Polyloge #1 is an interactive installation and a hyper-local message feed. Through an open WIFI network, users in reach of the wireless signal can send text messages with their smartphones, tablets or computers. These messages get printed immediately on a paper roll that runs in-between two translucent, black boxes and are transformed into a material stream.
CAN reviews “Digital Design Theory,” a recent Princeton Architectural Press text compiling writing from over five decades of thought on computation and design.
CAN interviews Grant D. Taylor, author of the 2014 book “When the Computer Made Art: The Troubled History of Computer Art,” on the past, present and future of digital art.
Anecdotes and questions about climbing up and down the ladder of abstraction: Atari, ARM, demoscene, education, creative coding, community, seeking lightness, enlightenment & strange languages.
Created by Tim Clark at the Royal College of Art, Design Interactions, High Speed Horizons is a design-driven, critical exploration into technology, innovation, big thinking, and our constantly changing attitudes towards the three, told through projected visions of alternative energies and flight.
“The Crystal Line” is the latest work by critical engineer Julian Oliver. Re-creating an authentic crystal radio design that was used widely during WWI, the device broadcasts a transmission of ‘future of warfare’ chatter culled from various defence blogs that is translated from text to speech.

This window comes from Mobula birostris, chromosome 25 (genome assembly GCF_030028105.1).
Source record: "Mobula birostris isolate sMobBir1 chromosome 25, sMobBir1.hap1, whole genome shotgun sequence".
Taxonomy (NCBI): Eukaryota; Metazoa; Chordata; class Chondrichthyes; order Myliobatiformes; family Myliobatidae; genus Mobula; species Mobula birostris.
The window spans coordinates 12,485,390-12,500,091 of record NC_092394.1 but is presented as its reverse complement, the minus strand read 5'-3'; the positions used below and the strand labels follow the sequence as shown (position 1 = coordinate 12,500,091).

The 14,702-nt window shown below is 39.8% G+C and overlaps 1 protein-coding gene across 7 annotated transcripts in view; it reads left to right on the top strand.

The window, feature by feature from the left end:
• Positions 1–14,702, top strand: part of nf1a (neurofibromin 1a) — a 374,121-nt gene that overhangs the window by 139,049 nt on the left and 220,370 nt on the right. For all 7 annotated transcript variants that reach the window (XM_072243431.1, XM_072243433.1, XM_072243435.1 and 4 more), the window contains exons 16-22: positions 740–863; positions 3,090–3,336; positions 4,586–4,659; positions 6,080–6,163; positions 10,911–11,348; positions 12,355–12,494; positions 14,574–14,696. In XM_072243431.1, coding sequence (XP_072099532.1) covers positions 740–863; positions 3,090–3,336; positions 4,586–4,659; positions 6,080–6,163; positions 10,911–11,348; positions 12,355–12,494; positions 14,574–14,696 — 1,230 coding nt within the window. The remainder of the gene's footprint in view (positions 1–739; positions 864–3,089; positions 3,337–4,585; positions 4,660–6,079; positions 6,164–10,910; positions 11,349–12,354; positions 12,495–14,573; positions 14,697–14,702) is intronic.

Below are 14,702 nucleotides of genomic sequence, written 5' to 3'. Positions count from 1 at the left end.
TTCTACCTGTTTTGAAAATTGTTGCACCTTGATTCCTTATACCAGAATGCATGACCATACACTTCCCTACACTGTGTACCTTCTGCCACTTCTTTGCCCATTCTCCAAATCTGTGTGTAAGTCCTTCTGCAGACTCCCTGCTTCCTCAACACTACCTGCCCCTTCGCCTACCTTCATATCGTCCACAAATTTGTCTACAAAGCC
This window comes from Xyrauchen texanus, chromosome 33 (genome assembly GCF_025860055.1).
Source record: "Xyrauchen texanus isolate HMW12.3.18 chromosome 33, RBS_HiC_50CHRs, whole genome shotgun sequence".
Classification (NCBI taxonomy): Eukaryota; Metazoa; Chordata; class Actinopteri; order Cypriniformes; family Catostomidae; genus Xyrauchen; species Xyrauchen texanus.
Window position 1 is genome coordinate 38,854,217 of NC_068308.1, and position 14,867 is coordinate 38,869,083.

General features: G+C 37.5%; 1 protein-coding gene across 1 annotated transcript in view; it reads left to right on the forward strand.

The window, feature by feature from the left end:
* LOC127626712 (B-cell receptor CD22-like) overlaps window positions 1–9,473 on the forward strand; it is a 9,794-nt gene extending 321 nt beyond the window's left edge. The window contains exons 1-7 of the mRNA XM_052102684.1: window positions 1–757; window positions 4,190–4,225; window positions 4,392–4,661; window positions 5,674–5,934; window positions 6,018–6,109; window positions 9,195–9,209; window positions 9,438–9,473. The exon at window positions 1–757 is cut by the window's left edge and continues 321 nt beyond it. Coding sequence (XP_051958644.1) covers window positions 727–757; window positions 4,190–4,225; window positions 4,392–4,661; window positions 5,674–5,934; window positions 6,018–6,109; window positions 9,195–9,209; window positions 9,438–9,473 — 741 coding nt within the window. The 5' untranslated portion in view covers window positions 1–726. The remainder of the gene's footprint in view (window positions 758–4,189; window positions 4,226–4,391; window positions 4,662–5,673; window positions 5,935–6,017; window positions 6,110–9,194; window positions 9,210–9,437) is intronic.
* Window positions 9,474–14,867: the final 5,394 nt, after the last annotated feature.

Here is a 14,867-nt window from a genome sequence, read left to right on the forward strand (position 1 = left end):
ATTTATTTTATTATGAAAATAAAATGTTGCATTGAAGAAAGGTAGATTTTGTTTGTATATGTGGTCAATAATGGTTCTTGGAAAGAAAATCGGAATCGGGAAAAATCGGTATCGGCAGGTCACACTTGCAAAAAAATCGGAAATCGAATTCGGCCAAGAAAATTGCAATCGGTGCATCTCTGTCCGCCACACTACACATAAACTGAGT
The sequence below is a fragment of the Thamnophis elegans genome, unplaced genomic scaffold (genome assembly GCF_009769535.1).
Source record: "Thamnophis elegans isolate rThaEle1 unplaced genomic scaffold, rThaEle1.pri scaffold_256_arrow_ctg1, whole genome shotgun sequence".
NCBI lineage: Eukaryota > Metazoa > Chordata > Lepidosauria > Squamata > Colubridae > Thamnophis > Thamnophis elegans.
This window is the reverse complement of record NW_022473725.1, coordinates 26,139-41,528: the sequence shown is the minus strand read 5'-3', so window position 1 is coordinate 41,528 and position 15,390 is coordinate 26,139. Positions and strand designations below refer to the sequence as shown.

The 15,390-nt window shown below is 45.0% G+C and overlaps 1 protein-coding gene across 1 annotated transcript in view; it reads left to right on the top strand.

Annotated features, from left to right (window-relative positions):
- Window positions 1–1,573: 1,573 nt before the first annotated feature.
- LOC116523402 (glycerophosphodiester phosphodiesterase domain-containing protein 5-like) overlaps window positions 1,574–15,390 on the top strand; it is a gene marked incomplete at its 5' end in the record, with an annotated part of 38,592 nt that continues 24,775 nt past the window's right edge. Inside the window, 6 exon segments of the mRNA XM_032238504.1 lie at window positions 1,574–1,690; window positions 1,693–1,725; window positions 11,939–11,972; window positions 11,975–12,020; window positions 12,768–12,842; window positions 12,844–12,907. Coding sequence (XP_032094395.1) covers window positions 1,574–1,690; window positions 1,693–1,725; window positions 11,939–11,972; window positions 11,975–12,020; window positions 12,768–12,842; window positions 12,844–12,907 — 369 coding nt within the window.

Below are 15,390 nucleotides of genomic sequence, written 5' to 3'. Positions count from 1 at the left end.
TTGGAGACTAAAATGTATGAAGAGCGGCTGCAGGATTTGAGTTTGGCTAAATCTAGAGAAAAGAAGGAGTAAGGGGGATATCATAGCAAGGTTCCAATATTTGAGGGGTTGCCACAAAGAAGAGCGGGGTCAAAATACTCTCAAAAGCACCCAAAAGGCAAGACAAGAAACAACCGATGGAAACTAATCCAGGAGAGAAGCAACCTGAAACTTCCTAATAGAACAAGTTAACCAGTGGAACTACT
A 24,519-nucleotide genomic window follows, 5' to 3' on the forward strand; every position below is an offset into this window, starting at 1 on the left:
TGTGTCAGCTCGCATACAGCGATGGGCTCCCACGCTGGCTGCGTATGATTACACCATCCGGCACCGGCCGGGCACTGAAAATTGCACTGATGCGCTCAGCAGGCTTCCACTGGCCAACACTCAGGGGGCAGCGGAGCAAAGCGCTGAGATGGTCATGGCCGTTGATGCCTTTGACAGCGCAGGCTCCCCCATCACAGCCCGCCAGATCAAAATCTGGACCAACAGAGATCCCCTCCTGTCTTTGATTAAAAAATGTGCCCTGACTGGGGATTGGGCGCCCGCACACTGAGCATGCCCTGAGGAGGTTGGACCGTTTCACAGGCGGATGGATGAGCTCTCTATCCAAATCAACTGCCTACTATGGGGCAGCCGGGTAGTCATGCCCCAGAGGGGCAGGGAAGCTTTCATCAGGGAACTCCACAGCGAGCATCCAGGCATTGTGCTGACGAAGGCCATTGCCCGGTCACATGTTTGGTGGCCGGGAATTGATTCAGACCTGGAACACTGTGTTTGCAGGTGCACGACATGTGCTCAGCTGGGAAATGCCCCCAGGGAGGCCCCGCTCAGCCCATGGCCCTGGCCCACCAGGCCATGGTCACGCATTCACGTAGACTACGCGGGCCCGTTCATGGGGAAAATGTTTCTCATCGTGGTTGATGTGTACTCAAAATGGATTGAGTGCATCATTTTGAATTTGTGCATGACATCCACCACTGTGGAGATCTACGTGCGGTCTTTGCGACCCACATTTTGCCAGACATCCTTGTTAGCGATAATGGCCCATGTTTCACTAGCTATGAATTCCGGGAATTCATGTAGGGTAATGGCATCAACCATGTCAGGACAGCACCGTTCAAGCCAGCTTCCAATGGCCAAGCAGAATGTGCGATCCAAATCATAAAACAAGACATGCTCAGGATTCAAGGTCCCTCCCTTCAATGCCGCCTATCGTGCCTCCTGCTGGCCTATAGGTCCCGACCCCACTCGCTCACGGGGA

Created by William Fairbrother, Alberto Ruiz Soler and Oliver Smith, ERIS—2000 is a fictional scientific instrument invented by cybernetician Erica Symms in 1971. The device was used to show and study, through a simplified simulation, the consequences of human decisions on complex systems.
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Created by Kyle McDonald, “Sharing Faces” uses a megapixel surveillance camera and custom software to match the face locations of the persons looking at the screen. As the person moves, new images are pulled from the database matching the new location and create a mirror-like image of yourself using the images of others.
The following is a collection of new generative pieces created by Walter Gorgosilits aka dextro from Austria, one of the pioneers of generative Macromedia Director programming.
Produced by Timo Arnall, Internet Machine is a multi-screen film about the invisible infrastructures of the internet. The film was made to reveal hidden materiality of our data by exploring some of the machines through which ‘the cloud’ is transmitted and transformed.